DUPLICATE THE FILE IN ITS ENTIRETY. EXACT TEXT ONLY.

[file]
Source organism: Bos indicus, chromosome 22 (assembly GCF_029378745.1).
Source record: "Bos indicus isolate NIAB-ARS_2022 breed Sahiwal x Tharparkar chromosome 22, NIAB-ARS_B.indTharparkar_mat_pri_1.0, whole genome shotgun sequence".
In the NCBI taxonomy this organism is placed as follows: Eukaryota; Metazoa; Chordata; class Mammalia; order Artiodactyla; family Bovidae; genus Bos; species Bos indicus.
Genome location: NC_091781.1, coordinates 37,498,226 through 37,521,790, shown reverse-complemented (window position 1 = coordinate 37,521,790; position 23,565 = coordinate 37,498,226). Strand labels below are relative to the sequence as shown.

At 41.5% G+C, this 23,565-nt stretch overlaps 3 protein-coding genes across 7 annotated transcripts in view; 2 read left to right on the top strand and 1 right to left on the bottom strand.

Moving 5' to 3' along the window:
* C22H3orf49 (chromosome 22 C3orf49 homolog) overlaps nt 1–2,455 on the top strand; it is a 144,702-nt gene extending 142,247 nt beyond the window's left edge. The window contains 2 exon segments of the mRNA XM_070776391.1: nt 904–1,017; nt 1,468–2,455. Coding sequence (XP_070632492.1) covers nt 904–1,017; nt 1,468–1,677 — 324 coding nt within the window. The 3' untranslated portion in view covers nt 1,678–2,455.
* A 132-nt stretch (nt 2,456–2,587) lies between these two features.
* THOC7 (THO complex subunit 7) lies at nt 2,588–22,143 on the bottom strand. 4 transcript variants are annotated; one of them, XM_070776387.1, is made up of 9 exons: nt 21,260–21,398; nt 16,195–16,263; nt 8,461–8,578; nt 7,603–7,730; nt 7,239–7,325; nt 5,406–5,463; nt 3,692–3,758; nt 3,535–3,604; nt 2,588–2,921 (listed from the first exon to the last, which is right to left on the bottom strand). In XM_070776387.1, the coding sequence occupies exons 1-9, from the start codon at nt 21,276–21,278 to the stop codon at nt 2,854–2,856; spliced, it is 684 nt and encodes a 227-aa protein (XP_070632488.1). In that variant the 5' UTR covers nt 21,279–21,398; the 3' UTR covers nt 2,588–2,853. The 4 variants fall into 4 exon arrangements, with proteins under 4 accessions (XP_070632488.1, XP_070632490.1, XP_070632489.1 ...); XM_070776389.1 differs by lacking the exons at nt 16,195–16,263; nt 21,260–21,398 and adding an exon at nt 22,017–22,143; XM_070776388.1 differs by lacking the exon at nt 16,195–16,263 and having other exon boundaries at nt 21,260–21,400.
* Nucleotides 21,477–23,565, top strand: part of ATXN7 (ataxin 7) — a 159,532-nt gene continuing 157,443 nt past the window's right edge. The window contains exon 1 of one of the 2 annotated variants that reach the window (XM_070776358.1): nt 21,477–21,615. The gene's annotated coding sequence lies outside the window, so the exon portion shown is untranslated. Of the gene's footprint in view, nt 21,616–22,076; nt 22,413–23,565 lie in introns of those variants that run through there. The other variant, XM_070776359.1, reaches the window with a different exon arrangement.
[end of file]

Source organism: Bos indicus, chromosome 22 (assembly GCF_029378745.1).
Source record: "Bos indicus isolate NIAB-ARS_2022 breed Sahiwal x Tharparkar chromosome 22, NIAB-ARS_B.indTharparkar_mat_pri_1.0, whole genome shotgun sequence".
In the NCBI taxonomy this organism is placed as follows: Eukaryota; Metazoa; Chordata; class Mammalia; order Artiodactyla; family Bovidae; genus Bos; species Bos indicus.
Genome location: NC_091781.1, coordinates 37,498,226 through 37,521,790, shown reverse-complemented (window position 1 = coordinate 37,521,790; position 23,565 = coordinate 37,498,226). Strand labels below are relative to the sequence as shown.

At 41.5% G+C, this 23,565-nt stretch overlaps 3 protein-coding genes across 7 annotated transcripts in view; 2 read left to right on the top strand and 1 right to left on the bottom strand.

Moving 5' to 3' along the window:
* C22H3orf49 (chromosome 22 C3orf49 homolog) overlaps nt 1–2,455 on the top strand; it is a 144,702-nt gene extending 142,247 nt beyond the window's left edge. The window contains 2 exon segments of the mRNA XM_070776391.1: nt 904–1,017; nt 1,468–2,455. Coding sequence (XP_070632492.1) covers nt 904–1,017; nt 1,468–1,677 — 324 coding nt within the window. The 3' untranslated portion in view covers nt 1,678–2,455.
* A 132-nt stretch (nt 2,456–2,587) lies between these two features.
* THOC7 (THO complex subunit 7) lies at nt 2,588–22,143 on the bottom strand. 4 transcript variants are annotated; one of them, XM_070776387.1, is made up of 9 exons: nt 21,260–21,398; nt 16,195–16,263; nt 8,461–8,578; nt 7,603–7,730; nt 7,239–7,325; nt 5,406–5,463; nt 3,692–3,758; nt 3,535–3,604; nt 2,588–2,921 (listed from the first exon to the last, which is right to left on the bottom strand). In XM_070776387.1, the coding sequence occupies exons 1-9, from the start codon at nt 21,276–21,278 to the stop codon at nt 2,854–2,856; spliced, it is 684 nt and encodes a 227-aa protein (XP_070632488.1). In that variant the 5' UTR covers nt 21,279–21,398; the 3' UTR covers nt 2,588–2,853. The 4 variants fall into 4 exon arrangements, with proteins under 4 accessions (XP_070632488.1, XP_070632490.1, XP_070632489.1 ...); XM_070776389.1 differs by lacking the exons at nt 16,195–16,263; nt 21,260–21,398 and adding an exon at nt 22,017–22,143; XM_070776388.1 differs by lacking the exon at nt 16,195–16,263 and having other exon boundaries at nt 21,260–21,400.
* Nucleotides 21,477–23,565, top strand: part of ATXN7 (ataxin 7) — a 159,532-nt gene continuing 157,443 nt past the window's right edge. The window contains exon 1 of one of the 2 annotated variants that reach the window (XM_070776358.1): nt 21,477–21,615. The gene's annotated coding sequence lies outside the window, so the exon portion shown is untranslated. Of the gene's footprint in view, nt 21,616–22,076; nt 22,413–23,565 lie in introns of those variants that run through there. The other variant, XM_070776359.1, reaches the window with a different exon arrangement.